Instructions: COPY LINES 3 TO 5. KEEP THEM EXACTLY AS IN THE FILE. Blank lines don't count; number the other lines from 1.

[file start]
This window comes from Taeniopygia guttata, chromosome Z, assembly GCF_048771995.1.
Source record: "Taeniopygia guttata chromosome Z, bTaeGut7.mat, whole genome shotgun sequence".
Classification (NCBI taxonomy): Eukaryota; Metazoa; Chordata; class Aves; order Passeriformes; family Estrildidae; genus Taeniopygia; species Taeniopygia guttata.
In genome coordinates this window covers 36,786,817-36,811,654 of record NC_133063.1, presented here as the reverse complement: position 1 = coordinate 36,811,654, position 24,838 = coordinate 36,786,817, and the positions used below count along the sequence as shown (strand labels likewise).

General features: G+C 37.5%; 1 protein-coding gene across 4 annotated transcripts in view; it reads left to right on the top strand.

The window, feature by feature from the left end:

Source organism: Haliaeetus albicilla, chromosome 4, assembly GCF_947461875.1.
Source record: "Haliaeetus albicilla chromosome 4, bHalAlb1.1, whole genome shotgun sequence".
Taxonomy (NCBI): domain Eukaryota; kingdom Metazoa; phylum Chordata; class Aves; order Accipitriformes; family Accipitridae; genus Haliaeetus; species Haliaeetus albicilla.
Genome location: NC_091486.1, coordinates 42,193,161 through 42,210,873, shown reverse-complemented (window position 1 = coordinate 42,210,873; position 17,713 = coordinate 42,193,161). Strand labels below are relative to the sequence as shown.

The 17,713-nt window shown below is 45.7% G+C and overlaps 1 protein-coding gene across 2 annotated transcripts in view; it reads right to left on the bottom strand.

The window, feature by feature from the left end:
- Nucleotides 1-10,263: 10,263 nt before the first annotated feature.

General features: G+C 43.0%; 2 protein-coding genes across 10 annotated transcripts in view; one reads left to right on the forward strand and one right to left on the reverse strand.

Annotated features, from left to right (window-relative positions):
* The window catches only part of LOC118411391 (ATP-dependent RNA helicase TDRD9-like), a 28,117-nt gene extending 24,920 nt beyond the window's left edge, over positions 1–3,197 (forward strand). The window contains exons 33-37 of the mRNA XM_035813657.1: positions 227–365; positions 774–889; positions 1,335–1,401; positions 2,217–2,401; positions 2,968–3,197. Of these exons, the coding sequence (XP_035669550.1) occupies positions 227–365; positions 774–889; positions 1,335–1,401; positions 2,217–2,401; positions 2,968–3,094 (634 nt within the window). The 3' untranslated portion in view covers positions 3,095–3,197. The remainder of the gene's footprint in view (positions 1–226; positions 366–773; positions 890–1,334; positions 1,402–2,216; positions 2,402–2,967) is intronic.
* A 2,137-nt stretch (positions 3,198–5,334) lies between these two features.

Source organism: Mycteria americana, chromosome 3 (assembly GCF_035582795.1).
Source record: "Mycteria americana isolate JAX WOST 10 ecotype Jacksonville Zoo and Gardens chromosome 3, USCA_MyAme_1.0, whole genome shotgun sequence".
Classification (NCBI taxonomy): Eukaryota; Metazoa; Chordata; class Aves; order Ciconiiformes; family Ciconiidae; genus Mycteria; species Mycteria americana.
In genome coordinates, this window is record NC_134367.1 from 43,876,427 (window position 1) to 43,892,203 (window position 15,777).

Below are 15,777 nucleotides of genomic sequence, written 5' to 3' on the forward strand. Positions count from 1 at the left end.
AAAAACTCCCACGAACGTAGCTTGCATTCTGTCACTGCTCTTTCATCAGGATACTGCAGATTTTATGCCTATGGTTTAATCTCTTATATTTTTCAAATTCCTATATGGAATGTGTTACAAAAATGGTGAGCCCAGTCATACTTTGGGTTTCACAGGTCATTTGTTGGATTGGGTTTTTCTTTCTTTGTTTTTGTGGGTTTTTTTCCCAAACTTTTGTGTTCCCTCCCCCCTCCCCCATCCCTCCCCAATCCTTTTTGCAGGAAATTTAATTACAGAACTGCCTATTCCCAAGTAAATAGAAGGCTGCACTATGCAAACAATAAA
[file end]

Classification (NCBI taxonomy): Eukaryota; Metazoa; Chordata; class Aves; order Passeriformes; family Estrildidae; genus Taeniopygia; species Taeniopygia guttata.
In genome coordinates this window covers 36,786,817-36,811,654 of record NC_133063.1, presented here as the reverse complement: position 1 = coordinate 36,811,654, position 24,838 = coordinate 36,786,817, and the positions used below count along the sequence as shown (strand labels likewise).

General features: G+C 37.5%; 1 protein-coding gene across 4 annotated transcripts in view; it reads left to right on the top strand.